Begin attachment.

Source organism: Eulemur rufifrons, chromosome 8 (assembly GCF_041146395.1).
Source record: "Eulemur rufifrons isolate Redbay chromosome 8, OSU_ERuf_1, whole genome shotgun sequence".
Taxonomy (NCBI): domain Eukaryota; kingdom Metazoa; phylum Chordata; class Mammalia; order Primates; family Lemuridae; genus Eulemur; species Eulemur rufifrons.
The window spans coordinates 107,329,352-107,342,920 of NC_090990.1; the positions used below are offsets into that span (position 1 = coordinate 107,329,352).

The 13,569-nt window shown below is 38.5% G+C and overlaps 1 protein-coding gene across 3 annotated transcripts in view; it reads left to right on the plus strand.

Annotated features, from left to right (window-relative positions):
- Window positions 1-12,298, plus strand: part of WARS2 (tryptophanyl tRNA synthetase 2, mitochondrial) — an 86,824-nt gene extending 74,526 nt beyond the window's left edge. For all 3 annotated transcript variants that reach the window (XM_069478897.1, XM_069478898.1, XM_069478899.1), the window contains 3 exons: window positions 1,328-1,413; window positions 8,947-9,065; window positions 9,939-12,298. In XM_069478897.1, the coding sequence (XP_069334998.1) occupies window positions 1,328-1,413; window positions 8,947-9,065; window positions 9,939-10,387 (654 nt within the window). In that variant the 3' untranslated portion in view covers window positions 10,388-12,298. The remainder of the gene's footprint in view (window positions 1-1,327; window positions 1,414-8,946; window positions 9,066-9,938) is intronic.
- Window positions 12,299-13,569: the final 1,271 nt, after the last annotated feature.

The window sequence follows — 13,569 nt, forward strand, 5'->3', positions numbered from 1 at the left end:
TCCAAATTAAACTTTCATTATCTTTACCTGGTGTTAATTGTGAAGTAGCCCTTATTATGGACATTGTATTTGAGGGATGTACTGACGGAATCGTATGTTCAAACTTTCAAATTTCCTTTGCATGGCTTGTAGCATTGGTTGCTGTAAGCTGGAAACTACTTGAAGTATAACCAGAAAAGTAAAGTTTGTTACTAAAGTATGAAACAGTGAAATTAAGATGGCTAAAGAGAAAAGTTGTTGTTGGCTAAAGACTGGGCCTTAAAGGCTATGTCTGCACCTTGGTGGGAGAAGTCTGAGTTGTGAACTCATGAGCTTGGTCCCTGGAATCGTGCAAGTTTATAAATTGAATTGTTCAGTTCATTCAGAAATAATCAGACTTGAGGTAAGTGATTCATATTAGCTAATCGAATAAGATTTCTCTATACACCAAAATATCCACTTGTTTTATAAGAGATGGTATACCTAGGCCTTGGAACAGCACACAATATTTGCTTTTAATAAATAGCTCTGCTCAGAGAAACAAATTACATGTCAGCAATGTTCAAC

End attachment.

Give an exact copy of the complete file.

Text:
Source organism: Eulemur rufifrons, chromosome 8 (assembly GCF_041146395.1).
Source record: "Eulemur rufifrons isolate Redbay chromosome 8, OSU_ERuf_1, whole genome shotgun sequence".
Taxonomy (NCBI): domain Eukaryota; kingdom Metazoa; phylum Chordata; class Mammalia; order Primates; family Lemuridae; genus Eulemur; species Eulemur rufifrons.
The window spans coordinates 107,329,352-107,342,920 of NC_090990.1; the positions used below are offsets into that span (position 1 = coordinate 107,329,352).

The 13,569-nt window shown below is 38.5% G+C and overlaps 1 protein-coding gene across 3 annotated transcripts in view; it reads left to right on the plus strand.

Annotated features, from left to right (window-relative positions):
- Window positions 1-12,298, plus strand: part of WARS2 (tryptophanyl tRNA synthetase 2, mitochondrial) — an 86,824-nt gene extending 74,526 nt beyond the window's left edge. For all 3 annotated transcript variants that reach the window (XM_069478897.1, XM_069478898.1, XM_069478899.1), the window contains 3 exons: window positions 1,328-1,413; window positions 8,947-9,065; window positions 9,939-12,298. In XM_069478897.1, the coding sequence (XP_069334998.1) occupies window positions 1,328-1,413; window positions 8,947-9,065; window positions 9,939-10,387 (654 nt within the window). In that variant the 3' untranslated portion in view covers window positions 10,388-12,298. The remainder of the gene's footprint in view (window positions 1-1,327; window positions 1,414-8,946; window positions 9,066-9,938) is intronic.
- Window positions 12,299-13,569: the final 1,271 nt, after the last annotated feature.

The window sequence follows — 13,569 nt, forward strand, 5'->3', positions numbered from 1 at the left end:
TCCAAATTAAACTTTCATTATCTTTACCTGGTGTTAATTGTGAAGTAGCCCTTATTATGGACATTGTATTTGAGGGATGTACTGACGGAATCGTATGTTCAAACTTTCAAATTTCCTTTGCATGGCTTGTAGCATTGGTTGCTGTAAGCTGGAAACTACTTGAAGTATAACCAGAAAAGTAAAGTTTGTTACTAAAGTATGAAACAGTGAAATTAAGATGGCTAAAGAGAAAAGTTGTTGTTGGCTAAAGACTGGGCCTTAAAGGCTATGTCTGCACCTTGGTGGGAGAAGTCTGAGTTGTGAACTCATGAGCTTGGTCCCTGGAATCGTGCAAGTTTATAAATTGAATTGTTCAGTTCATTCAGAAATAATCAGACTTGAGGTAAGTGATTCATATTAGCTAATCGAATAAGATTTCTCTATACACCAAAATATCCACTTGTTTTATAAGAGATGGTATACCTAGGCCTTGGAACAGCACACAATATTTGCTTTTAATAAATAGCTCTGCTCAGAGAAACAAATTACATGTCAGCAATGTTCAAC